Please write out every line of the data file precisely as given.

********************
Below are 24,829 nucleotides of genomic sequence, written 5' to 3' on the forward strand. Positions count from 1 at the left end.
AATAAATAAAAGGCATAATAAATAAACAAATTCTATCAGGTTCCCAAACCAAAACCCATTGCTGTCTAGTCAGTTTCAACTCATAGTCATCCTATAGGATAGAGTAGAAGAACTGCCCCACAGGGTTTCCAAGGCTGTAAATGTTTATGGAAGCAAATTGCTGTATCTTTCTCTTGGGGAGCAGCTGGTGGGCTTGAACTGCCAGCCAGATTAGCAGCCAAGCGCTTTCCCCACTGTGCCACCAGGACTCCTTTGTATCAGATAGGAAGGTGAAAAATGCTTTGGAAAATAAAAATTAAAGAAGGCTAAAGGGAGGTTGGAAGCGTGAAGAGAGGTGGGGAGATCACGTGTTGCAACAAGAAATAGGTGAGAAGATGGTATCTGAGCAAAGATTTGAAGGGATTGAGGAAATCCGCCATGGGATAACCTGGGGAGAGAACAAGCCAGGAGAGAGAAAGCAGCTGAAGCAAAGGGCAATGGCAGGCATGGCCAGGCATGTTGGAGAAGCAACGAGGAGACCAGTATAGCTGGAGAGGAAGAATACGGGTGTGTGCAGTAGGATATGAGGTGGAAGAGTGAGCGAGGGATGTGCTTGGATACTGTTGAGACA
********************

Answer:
Below are 24,829 nucleotides of genomic sequence, written 5' to 3' on the forward strand. Positions count from 1 at the left end.
AATAAATAAAAGGCATAATAAATAAACAAATTCTATCAGGTTCCCAAACCAAAACCCATTGCTGTCTAGTCAGTTTCAACTCATAGTCATCCTATAGGATAGAGTAGAAGAACTGCCCCACAGGGTTTCCAAGGCTGTAAATGTTTATGGAAGCAAATTGCTGTATCTTTCTCTTGGGGAGCAGCTGGTGGGCTTGAACTGCCAGCCAGATTAGCAGCCAAGCGCTTTCCCCACTGTGCCACCAGGACTCCTTTGTATCAGATAGGAAGGTGAAAAATGCTTTGGAAAATAAAAATTAAAGAAGGCTAAAGGGAGGTTGGAAGCGTGAAGAGAGGTGGGGAGATCACGTGTTGCAACAAGAAATAGGTGAGAAGATGGTATCTGAGCAAAGATTTGAAGGGATTGAGGAAATCCGCCATGGGATAACCTGGGGAGAGAACAAGCCAGGAGAGAGAAAGCAGCTGAAGCAAAGGGCAATGGCAGGCATGGCCAGGCATGTTGGAGAAGCAACGAGGAGACCAGTATAGCTGGAGAGGAAGAATACGGGTGTGTGCAGTAGGATATGAGGTGGAAGAGTGAGCGAGGGATGTGCTTGGATACTGTTGAGACA